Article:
“Patty Diffusa” Chair
“Patty Diffusa” armchair, designed by William Sawaya, circa 1993 for Sawaya & Moroni, Italy
Features: Mahogany solid wood, mahogany veneer, bent/molded plywood, green leather upholstered seat
The “Patty Diffusa” chair is known for its sculptural three-dimensional curvature in molded plywood. The wide curved armrests extend to legs toward the front and create loops toward the back and downwards to smoothly disappear under the seat. The chair’s back rest is made of molded plywood as well. The material is manufactured from thin layers of wood veneer or "plies" that are glued together through heat and pressure.
William Sawaya is an architect, interior designer, and furniture and product designer. He was born in Bejrut in 1948. He graduated from the Lebanese Academy of Fine Arts (ALBA; French: Académie libanaise des Beaux-Arts) in 1973. He studied in Paris and Milan where he gained experience in the field of furniture design. He moved to Milan in 1978 and together with Paolo Moroni established the Sawaya & Moroni Architects, Architectural Practice and Design Studio. In 1984, Sawaya and Moroni inaugurated their original luxurious limited-edition contemporary design furniture manufacturing company where William is the art director.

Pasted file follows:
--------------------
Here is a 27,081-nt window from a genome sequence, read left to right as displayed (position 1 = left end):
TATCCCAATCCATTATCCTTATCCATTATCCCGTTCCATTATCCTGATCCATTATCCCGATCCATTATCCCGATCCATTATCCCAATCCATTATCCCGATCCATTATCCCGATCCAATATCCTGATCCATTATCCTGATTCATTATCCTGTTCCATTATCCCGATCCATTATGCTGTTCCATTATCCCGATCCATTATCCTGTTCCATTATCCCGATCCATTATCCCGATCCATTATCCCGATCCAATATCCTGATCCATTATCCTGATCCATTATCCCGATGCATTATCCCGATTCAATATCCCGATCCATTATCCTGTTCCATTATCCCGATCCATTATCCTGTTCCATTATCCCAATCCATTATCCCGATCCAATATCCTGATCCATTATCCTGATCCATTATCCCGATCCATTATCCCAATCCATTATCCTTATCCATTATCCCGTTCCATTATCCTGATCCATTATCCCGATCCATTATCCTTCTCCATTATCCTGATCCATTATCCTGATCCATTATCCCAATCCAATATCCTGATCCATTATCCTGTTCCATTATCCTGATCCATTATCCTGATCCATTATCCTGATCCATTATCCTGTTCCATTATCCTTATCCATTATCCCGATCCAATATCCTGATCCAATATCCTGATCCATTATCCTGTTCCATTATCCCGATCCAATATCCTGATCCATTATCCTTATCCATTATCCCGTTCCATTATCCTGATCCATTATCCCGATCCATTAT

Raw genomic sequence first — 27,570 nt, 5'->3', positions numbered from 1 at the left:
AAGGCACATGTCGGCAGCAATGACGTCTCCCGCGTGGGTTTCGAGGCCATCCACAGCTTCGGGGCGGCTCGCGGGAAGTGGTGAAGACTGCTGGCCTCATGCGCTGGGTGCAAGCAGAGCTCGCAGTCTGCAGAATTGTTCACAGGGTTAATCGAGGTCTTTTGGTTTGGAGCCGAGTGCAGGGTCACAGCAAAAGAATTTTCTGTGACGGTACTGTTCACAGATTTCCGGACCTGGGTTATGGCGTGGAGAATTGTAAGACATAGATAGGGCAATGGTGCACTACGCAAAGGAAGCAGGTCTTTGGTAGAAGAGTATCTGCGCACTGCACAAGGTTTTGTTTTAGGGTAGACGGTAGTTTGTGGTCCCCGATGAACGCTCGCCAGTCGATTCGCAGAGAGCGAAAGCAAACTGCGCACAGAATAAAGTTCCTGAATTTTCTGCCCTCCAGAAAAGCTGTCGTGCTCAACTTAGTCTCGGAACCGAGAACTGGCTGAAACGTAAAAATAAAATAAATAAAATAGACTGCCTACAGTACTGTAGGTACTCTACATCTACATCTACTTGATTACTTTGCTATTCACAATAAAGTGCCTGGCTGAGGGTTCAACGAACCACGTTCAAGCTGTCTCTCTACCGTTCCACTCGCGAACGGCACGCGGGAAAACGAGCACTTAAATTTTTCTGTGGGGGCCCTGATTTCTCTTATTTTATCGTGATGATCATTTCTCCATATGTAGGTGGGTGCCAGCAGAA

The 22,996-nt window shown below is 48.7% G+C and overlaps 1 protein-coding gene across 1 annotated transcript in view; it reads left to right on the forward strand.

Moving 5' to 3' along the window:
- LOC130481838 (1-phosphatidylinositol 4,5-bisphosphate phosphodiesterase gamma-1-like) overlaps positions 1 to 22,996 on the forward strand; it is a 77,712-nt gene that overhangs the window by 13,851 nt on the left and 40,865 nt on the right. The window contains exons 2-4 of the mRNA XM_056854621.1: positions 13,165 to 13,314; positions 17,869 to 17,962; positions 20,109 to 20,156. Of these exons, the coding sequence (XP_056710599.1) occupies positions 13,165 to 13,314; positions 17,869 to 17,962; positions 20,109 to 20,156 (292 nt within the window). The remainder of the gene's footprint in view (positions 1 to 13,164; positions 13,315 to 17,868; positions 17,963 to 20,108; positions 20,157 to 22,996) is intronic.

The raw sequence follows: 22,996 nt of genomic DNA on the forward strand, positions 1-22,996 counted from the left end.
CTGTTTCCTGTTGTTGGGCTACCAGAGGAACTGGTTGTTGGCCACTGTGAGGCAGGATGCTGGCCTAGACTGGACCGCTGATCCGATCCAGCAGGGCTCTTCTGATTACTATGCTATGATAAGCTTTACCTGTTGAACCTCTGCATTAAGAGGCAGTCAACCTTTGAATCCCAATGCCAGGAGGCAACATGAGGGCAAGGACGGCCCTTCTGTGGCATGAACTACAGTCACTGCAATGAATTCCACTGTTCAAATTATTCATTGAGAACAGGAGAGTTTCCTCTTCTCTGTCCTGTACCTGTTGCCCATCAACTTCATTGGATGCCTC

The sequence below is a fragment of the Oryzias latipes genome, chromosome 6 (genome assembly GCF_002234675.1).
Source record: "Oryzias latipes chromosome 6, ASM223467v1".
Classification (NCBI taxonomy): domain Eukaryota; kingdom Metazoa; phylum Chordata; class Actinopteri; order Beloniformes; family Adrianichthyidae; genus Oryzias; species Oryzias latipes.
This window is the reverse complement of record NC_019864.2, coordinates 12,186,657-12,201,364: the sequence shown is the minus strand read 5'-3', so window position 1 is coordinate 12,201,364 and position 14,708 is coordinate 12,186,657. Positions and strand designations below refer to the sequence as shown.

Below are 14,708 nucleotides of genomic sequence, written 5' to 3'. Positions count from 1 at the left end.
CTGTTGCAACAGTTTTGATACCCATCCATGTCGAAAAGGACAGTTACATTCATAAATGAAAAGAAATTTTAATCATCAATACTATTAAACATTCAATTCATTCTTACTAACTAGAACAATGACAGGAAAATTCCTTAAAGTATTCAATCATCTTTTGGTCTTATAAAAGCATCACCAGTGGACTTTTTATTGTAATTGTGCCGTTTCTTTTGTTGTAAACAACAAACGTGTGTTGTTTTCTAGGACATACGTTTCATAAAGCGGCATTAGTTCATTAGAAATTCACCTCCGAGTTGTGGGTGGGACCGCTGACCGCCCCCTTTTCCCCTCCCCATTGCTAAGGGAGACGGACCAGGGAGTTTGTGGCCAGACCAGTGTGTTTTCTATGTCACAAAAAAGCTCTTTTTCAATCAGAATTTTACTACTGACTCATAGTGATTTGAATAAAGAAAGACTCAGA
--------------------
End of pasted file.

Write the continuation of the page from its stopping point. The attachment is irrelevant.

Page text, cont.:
Other iconic designs by William Sawaya include:
“4OLGA” chair, high style, incredible sculptural creation carved in bright wood with flowing organic lines. There is a resin version in manufacture due to the popularity, however this edition loses the strong textural visual effect produced by dark lines of wood grain flowing with the direction of curved surfaces.
“Maxima” dining chair, optimized for comfort, formed from a single sheet of high-density polyurethane fitted over a steel frame
“Trentah” dining chair, featuring polygonal geometry
“La Belle” chair, presenting bent laminated wood based beautiful ribbon-like wavy sculptural design
“Patty Diffusa” Chair Restoration by Bernacki & Associates
Condition & Treatment
The proper right rear leg of the chair was broken off at the juncture of the seat. There were three dowels protruding at the break. The client provided the detached leg and several small wood fragments that had broken off when the leg failed. The rest of the chair frame appeared to be in good condition except for some minor scratches and abrasions consistent with light use. The break happened along the solid wood grain with splits occurring along grain line. The dowels remained stable, while the length that comprised both the rear proper right stile and leg was severely compromised.
Given the severity of the break, and the client’s desire to ensure that the chair could be safely used, it was determined that the entire length of the proper right rear leg and stile be replaced. The compromised length was carefully removed, and a new replacement in mahogany was created. Careful attention was made to ensure that the fabricated piece matched in grain and tone to the adjacent surfaces. The replacement was then finished and polished to match the existing components in the chair.